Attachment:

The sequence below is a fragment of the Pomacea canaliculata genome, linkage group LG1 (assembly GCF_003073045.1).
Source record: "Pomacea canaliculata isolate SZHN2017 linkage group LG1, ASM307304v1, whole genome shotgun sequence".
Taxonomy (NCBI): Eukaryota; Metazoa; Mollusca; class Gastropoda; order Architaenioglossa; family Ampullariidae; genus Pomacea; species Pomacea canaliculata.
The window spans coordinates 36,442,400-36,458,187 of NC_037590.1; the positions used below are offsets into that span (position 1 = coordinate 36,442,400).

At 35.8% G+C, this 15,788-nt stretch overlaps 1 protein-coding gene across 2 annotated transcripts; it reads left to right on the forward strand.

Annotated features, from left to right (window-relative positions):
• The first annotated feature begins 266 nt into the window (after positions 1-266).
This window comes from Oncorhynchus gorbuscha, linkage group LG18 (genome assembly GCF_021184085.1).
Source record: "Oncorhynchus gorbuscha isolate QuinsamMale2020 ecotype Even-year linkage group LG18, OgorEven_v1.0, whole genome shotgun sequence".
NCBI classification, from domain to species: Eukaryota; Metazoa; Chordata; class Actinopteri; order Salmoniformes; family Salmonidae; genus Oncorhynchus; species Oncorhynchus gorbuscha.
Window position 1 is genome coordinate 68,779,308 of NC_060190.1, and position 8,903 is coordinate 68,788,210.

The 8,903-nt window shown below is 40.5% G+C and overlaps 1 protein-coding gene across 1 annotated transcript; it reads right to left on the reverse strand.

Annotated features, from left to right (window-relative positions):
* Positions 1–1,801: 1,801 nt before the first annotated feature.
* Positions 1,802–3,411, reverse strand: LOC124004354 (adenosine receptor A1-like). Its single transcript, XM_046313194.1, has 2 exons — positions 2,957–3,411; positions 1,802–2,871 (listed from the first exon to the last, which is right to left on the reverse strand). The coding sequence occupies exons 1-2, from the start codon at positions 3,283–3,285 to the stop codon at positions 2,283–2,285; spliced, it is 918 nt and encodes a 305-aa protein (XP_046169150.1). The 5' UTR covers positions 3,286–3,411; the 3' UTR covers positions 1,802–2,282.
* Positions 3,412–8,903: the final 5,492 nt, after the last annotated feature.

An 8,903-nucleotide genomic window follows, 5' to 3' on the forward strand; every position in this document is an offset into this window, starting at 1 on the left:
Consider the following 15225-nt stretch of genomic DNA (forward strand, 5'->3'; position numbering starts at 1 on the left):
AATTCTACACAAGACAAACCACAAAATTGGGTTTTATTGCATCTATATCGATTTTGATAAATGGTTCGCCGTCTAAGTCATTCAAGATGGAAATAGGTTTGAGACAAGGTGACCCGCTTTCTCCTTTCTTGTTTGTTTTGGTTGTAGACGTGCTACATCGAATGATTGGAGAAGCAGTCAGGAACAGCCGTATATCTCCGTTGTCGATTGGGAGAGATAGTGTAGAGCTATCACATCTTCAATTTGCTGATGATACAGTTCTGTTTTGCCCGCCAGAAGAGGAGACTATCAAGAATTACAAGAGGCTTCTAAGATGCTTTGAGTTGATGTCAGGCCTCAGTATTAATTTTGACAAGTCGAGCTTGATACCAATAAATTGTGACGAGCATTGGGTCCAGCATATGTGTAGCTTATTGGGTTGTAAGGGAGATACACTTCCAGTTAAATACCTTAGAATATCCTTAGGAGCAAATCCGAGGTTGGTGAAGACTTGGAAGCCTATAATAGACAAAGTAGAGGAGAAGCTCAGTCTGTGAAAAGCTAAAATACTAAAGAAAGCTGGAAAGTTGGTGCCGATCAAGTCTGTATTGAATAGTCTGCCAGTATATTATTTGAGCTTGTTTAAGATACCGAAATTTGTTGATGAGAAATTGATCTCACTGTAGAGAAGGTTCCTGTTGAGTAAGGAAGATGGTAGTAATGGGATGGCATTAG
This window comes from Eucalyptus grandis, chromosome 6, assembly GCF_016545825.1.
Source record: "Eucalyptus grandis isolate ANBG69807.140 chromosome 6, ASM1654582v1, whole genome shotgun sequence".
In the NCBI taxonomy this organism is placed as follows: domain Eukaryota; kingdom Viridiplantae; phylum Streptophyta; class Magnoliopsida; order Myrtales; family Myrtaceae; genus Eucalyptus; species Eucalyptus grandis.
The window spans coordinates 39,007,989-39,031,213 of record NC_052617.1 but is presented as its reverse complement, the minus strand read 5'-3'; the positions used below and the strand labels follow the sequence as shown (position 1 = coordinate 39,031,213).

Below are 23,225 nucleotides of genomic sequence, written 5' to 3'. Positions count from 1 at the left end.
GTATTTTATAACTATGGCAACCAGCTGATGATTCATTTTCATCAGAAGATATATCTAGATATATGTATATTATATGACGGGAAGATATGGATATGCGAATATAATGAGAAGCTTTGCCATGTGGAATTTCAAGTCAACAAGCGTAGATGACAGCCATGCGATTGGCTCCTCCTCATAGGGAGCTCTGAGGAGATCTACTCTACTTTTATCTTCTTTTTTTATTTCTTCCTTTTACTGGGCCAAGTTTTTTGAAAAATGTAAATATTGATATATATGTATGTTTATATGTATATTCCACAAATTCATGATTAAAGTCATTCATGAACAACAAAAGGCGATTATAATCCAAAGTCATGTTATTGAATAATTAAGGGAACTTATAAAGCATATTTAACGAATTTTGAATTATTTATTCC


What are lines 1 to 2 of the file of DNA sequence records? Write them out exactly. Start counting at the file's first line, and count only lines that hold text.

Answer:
The sequence below is a fragment of the Pomacea canaliculata genome, linkage group LG1 (assembly GCF_003073045.1).
Source record: "Pomacea canaliculata isolate SZHN2017 linkage group LG1, ASM307304v1, whole genome shotgun sequence".